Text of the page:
RC Mini Car
IntroThis blog entry doesn't have anything to do with optimization, but due to the interest shown for my Twitter posts about it, I'll make an exception. The M5Stack company has been prolific in creating modules and fun accessories around the ESP32 processor. Something that recently caught my eye is their Beetle-C mini car. It mates with their M5Stick-C mini computer to make a tiny "smart" remote controlled car. Their concept for the car is to control it over WiFi with an app running on an Android phone. I had a different plan. I imagined that I could just wire my own MCU to the 8-pin header on the car and do it My Waytm. I've also been experimenting with connecting BLE HID controls to the Nano 33 BLE, so I figured it would be a fun project to combine the two. Here is the parts list:
Arduino Nano 33 BLE
ACGAM R1 "VR" BLE HID controller
DC-DC 5V boost converter
3x7cm tinned perfboard
8-pin female 0.1" header
Male 0.1" headers (I used 2 x 8-pin + 1-pin)
30AWG silicone coated wire
Battery (I used a 150mAh LiPo)
Info I DiscoveredThe schematic to the car has not been published, so I had to figure out a few things on my own. The Beetle-C has it's own CPU to control the 7 RGB LEDs and 2 motors. This CPU exposes an I2C slave interface on the 8 pin connector (address 0x38). The car needs 2 power rails to operate. The 3.3v line powers the CPU and the 5v line charges the internal 80mAh LiPo battery. This little battery, in turn, powers the motors and LEDs. There's no charge indicator on the Beetle-C, so I didn't discover the power rail relationship until draining the internal battery by using the car with only the 3.3v line active. For this reason, I chose to use a 5v DC-DC boost converter to provide 5v from my LiPo battery. This also makes it easier to power the Nano since the docs say that its VIN line needs at least 5V and connecting the 3.6-4.2v LiPo directly to the Vcc of the Nano might fry it. As far as power efficiency goes, this isn't ideal, but I didn't want to make major modifications to the Beetle-C nor the Nano to power them from the LiPo battery. The 3.3v Vcc of the Nano's internal voltage regulator then powers the 3.3v line of the Beetle-C.
Part of my goal with choosing the Nano 33 BLE was to be able to make a control board that ended up not too much larger than the M5Stick-C. I don't have a 3D printer nor am I great at working with little mechanical parts, so the Beetle-C looked like a good motorized platform to build a simple circuit board onto. I arranged the parts in a way that fit pretty well in the original space, except for my LiPo battery.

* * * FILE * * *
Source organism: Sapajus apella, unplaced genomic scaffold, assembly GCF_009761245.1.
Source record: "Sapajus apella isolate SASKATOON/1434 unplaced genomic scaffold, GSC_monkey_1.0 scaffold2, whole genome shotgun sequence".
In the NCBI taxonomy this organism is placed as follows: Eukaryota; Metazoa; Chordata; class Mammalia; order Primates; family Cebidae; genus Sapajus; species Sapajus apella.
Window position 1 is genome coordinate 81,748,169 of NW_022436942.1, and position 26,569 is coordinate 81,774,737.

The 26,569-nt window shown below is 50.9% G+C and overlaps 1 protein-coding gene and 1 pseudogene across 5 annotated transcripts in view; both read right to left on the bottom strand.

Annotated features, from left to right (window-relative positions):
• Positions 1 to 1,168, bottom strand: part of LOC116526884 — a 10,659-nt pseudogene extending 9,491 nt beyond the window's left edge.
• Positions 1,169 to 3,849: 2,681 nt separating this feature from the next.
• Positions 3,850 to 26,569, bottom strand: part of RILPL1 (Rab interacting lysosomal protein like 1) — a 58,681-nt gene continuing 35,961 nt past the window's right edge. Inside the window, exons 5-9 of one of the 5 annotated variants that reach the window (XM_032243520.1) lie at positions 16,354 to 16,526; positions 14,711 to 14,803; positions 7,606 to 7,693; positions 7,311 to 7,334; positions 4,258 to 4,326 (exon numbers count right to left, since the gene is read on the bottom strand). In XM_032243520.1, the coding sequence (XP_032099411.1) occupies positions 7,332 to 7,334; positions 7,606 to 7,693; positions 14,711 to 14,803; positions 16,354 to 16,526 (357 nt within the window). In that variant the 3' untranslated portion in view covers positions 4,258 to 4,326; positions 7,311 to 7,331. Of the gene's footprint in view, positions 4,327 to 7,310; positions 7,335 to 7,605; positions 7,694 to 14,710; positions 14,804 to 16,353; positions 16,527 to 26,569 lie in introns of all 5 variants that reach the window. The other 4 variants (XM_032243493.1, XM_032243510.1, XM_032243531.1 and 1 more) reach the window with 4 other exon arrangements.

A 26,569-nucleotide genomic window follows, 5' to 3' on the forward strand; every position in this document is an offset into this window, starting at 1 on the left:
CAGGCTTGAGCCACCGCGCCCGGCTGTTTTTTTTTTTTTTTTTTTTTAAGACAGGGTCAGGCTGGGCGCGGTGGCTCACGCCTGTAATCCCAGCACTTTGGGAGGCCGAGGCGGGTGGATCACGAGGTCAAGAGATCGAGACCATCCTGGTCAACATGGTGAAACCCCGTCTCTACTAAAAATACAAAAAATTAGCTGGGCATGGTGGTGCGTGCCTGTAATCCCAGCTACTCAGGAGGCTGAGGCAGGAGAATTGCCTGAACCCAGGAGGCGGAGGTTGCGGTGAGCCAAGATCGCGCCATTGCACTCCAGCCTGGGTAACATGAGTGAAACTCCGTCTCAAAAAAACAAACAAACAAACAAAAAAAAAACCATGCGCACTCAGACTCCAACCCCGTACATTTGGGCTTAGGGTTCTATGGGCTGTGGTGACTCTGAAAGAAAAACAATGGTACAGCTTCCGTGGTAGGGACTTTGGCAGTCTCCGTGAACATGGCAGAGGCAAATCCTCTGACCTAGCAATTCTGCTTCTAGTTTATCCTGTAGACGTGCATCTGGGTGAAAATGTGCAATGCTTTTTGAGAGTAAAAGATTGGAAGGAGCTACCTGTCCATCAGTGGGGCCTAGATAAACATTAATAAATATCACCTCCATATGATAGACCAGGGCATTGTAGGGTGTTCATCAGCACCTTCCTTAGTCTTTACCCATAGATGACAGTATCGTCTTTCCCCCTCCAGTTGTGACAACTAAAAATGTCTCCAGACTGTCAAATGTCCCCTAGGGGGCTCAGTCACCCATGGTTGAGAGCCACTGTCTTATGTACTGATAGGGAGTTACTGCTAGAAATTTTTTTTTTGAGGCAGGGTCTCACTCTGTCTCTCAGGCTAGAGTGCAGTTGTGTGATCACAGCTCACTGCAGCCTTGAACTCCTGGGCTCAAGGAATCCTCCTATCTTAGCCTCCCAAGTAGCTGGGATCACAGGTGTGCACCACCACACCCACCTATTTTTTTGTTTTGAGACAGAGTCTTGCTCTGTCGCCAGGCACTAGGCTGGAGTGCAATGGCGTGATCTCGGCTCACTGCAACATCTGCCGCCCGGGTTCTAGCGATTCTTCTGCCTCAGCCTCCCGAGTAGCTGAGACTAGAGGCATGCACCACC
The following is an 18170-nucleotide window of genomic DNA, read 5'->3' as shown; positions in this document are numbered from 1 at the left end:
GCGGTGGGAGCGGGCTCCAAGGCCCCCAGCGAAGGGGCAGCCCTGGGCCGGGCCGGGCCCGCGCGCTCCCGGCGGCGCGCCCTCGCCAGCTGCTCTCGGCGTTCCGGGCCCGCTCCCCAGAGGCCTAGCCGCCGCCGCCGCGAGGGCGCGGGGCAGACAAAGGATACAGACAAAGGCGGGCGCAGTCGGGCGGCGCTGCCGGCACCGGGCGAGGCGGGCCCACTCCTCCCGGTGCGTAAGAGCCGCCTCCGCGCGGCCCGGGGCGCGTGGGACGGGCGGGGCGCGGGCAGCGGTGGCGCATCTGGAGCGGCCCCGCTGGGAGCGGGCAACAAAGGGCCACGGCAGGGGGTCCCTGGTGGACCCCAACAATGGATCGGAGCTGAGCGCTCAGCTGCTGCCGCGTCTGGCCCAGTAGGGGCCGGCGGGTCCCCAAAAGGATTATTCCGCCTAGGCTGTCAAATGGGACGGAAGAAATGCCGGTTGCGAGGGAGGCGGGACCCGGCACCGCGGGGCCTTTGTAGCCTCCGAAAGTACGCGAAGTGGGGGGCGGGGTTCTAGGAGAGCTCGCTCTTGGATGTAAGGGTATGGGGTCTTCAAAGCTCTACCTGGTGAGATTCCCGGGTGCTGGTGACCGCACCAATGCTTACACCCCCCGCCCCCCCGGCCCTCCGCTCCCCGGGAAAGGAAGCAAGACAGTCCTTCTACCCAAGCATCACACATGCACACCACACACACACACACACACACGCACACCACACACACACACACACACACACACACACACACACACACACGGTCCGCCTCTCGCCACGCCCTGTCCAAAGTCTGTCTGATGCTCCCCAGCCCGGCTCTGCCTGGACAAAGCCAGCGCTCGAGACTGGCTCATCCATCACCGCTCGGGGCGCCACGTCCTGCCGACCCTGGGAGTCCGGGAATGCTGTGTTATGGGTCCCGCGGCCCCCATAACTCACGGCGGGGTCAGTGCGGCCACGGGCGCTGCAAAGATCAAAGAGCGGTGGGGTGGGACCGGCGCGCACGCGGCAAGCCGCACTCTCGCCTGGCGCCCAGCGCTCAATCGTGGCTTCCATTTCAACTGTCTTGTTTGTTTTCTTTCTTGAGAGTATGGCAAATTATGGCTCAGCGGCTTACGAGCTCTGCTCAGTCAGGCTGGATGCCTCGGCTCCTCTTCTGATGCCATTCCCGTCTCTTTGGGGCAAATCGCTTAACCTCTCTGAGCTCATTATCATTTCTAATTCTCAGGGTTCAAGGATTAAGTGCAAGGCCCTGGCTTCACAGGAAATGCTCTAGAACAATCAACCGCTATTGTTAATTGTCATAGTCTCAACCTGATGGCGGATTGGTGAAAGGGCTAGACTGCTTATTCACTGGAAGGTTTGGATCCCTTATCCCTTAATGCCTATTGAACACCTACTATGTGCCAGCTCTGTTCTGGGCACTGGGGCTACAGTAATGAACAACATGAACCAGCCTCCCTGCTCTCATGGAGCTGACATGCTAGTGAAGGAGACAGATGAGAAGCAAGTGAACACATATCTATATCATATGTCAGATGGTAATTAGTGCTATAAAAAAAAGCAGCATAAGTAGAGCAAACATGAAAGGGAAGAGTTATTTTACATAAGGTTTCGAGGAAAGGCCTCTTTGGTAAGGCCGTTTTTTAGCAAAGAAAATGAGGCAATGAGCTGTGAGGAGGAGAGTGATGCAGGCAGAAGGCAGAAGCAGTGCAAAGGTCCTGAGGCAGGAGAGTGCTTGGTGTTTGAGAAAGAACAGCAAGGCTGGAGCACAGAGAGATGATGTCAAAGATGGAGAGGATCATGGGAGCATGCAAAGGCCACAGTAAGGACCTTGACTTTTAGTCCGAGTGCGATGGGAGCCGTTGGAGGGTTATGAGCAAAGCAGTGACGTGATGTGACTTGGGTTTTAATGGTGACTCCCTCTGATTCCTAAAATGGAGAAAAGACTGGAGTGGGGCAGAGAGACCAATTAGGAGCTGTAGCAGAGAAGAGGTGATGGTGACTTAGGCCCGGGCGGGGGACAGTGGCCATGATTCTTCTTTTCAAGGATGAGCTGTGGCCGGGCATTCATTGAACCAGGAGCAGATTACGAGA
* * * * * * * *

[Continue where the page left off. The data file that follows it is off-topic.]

The Beetle-C's 8-pin header
(The circuit diagram)
My finished board
I chose to use female headers on the Nano and male on this board; you can do the opposite. The 5V boost converter is small enough to fit neatly between the pins of the Nano.
Note: If you're going to build this project the way I did, please triple check all connections before powering it up. One unseen short can instantly fry your Arduino or other components.
(The finished board mounted on the Beetle-C)
The ControllerI chose the ACGAM R1 because it's available from many sellers, reasonably priced, works pretty well and was easy to talk to from the Nano 33 BLE. For this project, it's got a few issues to overcome before it can be used to drive the car:
- When powered up, it starts in "media controller" mode. In this mode, the joystick and buttons don't behave the way we want. Press and hold the mode button (on the opposite side from the power button), then press the B button to switch to gamepad mode.
- The joystick appears to be a self-centering analog stick, but the device only outputs digital direction info (center/full up/full down, etc).
Controlling the car speed with this kind of control is a little harder. The way I decided to manage it is to make the up/down directions increase or decrease the speed while being held and the speed remains constant when the joystick is released (pops back to center position).
The SoftwareI started with my Nano_33_Gamepad sketch and added the necessary logic to control the car. You can find the Arduino sketch here. The code contains enough comments to understand what's going on.
Here's a short video of the car in action. It's still a little fiddly to control, but the software is open source so you're welcome to do a pull request with any improvements :).